Indeed, only Saudi Arabia and Qatar remain willing and able to provide arms and other support to the Syrian opposition, and their ability to do this effectively has been limited by the Obama administration’s efforts to restrain their enthusiasm, and by Riyadh and Doha acting at cross purposes with each other. Finally, it should be noted that, while Washington has demanded that Assad step down, America’s ally Israel fears that the unfriendly Assad government will be replaced by an even more virulently hostile Sunni radical regime. While Israel is unhappy about Moscow’s provision of missiles to Syria, Russia and Israel have often seen eye to eye on Assad being preferable to his opponents.

 Low-cost policy

In short, as a result of not just Russia’s own actions, but also the actions, inaction, and preferences of others, Moscow’s policy toward Syria appears to be working, at least for now. By contrast, the policies of those Western and Middle Eastern governments that have called for Assad to step down and for a transition to majority Sunni rule in Syria seem increasingly ineffectual.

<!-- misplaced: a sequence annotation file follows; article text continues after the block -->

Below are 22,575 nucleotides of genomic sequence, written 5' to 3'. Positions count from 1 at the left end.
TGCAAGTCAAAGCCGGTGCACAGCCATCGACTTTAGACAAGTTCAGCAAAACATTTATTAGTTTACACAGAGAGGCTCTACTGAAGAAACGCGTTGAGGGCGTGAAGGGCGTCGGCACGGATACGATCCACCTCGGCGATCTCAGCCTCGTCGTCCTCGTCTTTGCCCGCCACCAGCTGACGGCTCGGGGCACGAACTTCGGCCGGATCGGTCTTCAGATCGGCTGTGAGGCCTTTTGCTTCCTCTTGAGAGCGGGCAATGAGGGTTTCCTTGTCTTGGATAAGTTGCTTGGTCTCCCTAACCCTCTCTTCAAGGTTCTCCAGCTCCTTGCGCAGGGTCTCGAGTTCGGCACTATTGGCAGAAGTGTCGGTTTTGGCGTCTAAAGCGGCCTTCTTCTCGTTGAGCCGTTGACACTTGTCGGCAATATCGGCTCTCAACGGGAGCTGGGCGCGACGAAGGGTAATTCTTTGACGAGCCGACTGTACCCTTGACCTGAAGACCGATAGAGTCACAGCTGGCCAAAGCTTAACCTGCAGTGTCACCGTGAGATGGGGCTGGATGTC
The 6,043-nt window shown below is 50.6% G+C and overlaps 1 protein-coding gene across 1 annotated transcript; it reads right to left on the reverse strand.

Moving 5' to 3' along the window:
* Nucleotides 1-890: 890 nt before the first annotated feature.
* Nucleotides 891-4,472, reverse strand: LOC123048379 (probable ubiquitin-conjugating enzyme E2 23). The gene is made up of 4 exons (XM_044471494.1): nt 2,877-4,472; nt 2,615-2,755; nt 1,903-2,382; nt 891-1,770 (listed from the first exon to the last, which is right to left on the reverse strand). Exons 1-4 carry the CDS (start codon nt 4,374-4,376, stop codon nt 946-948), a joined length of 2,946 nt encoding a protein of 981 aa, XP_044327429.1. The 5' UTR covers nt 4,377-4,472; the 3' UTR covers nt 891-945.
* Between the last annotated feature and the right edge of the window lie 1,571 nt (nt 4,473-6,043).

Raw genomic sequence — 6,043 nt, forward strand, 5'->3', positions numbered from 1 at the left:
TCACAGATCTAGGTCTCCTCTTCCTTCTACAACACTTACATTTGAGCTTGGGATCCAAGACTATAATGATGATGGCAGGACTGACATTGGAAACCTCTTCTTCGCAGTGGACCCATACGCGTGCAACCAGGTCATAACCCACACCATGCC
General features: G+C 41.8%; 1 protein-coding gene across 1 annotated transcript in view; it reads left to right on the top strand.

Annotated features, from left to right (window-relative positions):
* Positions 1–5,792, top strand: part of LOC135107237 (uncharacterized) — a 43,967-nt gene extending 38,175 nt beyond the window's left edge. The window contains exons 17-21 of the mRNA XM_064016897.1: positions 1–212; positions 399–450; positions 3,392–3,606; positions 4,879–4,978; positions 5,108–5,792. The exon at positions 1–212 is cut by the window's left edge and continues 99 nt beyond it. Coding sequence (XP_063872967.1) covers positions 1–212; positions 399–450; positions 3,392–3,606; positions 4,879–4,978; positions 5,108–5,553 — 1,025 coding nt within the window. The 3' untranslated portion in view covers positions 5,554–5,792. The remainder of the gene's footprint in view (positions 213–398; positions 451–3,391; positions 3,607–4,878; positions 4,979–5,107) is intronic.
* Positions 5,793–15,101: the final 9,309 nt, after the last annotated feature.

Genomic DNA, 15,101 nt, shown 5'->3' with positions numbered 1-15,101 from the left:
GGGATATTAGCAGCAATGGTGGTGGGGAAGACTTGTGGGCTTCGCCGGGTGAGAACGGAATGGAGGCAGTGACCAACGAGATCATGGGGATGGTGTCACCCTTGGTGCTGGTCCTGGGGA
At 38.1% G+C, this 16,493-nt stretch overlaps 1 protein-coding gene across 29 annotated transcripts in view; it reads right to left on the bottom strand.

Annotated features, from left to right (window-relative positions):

Some have argued that, even if the Kremlin succeeds in keeping Assad in power, this will come at the needlessly incurred cost of increasing anti- Russian enmity in Sunni Arab and Muslim countries. So far, though, Moscow has not paid much of any such cost.

While Turkey and Russia have disagreed on Syria, their bilateral relationship—especially in the trade realm—has only gotten friendlier. Similarly, Moscow also has good relations with most Sunni Arab governments that have supported the Syrian opposition, including Jordan, the United Arab Emirates, and even Egypt under Morsi. Moscow often cites the West’s “going beyond” the terms of UN Security Council Resolution 1473 regarding intervention in Libya (a resolution on which Russia and China abstained, thus allowing it to pass in 2011) as its motive for blocking Western calls for Security Council sanctions against Syria. Yet Russia has established surprisingly good relations with Libya’s new government since the ouster of Muammar el-Qaddafi.

Russia’s relations with Saudi Arabia and Qatar have suffered most as a result of differences over Syria. But Moscow tends to look at these two countries in the same way that Washington regards Iran: as enemies. Fierce rivals during the cold war, Russia and Saudi Arabia remained at odds long afterward as Moscow claimed that Riyadh was supporting Chechen rebels. Because the Saudis and Qataris back Assad’s opponents, Moscow has sought to raise concerns that they knowingly support Sunni radicals in Syria. Whether these concerns are realistic or not, many in the West and in the Middle East share them.